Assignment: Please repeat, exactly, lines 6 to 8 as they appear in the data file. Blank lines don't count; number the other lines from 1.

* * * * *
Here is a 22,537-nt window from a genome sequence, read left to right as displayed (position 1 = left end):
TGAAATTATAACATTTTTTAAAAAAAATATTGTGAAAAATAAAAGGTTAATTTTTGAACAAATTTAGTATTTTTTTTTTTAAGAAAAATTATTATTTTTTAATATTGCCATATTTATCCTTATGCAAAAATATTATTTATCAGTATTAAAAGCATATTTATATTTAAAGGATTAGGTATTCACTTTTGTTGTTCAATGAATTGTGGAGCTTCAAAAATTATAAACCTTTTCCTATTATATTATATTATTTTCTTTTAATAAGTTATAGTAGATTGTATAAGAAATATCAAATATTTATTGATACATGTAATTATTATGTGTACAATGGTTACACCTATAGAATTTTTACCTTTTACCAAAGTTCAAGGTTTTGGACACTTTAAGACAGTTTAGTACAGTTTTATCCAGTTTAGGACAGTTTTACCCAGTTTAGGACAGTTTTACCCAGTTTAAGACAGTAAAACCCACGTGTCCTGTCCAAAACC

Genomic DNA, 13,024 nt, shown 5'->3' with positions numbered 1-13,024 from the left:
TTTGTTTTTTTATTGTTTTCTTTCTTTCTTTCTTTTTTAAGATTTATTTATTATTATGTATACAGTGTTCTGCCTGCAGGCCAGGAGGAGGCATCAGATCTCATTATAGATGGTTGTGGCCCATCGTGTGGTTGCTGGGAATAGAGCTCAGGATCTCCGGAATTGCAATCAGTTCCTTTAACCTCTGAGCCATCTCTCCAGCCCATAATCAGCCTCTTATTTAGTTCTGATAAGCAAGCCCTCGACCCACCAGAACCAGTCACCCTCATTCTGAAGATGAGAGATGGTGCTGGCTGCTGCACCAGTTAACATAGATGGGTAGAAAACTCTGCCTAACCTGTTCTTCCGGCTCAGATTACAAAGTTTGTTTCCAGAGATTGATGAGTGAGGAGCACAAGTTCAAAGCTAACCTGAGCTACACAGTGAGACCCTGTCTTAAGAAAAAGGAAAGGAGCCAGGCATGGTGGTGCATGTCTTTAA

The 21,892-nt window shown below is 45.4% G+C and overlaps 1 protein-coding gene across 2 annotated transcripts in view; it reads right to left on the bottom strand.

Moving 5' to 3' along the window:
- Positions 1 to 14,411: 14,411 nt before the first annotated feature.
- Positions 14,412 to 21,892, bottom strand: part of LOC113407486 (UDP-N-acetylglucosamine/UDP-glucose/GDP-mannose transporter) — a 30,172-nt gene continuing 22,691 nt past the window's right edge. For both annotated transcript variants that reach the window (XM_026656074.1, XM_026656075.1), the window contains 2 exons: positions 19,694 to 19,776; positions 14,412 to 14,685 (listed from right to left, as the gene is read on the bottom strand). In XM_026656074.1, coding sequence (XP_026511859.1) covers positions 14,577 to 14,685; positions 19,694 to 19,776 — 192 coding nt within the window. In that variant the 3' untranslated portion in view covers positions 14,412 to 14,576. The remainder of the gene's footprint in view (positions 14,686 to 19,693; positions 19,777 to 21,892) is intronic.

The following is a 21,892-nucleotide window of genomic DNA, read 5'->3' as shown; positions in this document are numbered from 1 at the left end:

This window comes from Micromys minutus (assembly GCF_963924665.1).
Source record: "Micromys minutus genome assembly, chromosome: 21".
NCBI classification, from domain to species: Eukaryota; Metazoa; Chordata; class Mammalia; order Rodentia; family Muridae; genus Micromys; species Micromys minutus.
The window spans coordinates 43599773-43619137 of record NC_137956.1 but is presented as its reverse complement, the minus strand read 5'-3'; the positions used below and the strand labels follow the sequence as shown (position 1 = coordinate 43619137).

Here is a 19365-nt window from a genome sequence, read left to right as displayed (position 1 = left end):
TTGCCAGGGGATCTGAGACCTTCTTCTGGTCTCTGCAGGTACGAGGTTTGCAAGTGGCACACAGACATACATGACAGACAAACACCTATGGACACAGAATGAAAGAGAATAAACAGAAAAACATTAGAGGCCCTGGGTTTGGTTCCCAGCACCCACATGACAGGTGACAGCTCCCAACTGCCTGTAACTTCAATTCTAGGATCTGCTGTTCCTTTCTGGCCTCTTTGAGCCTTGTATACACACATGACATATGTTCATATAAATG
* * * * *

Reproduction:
Moving 5' to 3' along the window:
- Positions 1 to 14,411: 14,411 nt before the first annotated feature.
- Positions 14,412 to 21,892, bottom strand: part of LOC113407486 (UDP-N-acetylglucosamine/UDP-glucose/GDP-mannose transporter) — a 30,172-nt gene continuing 22,691 nt past the window's right edge. For both annotated transcript variants that reach the window (XM_026656074.1, XM_026656075.1), the window contains 2 exons: positions 19,694 to 19,776; positions 14,412 to 14,685 (listed from right to left, as the gene is read on the bottom strand). In XM_026656074.1, coding sequence (XP_026511859.1) covers positions 14,577 to 14,685; positions 19,694 to 19,776 — 192 coding nt within the window. In that variant the 3' untranslated portion in view covers positions 14,412 to 14,576. The remainder of the gene's footprint in view (positions 14,686 to 19,693; positions 19,777 to 21,892) is intronic.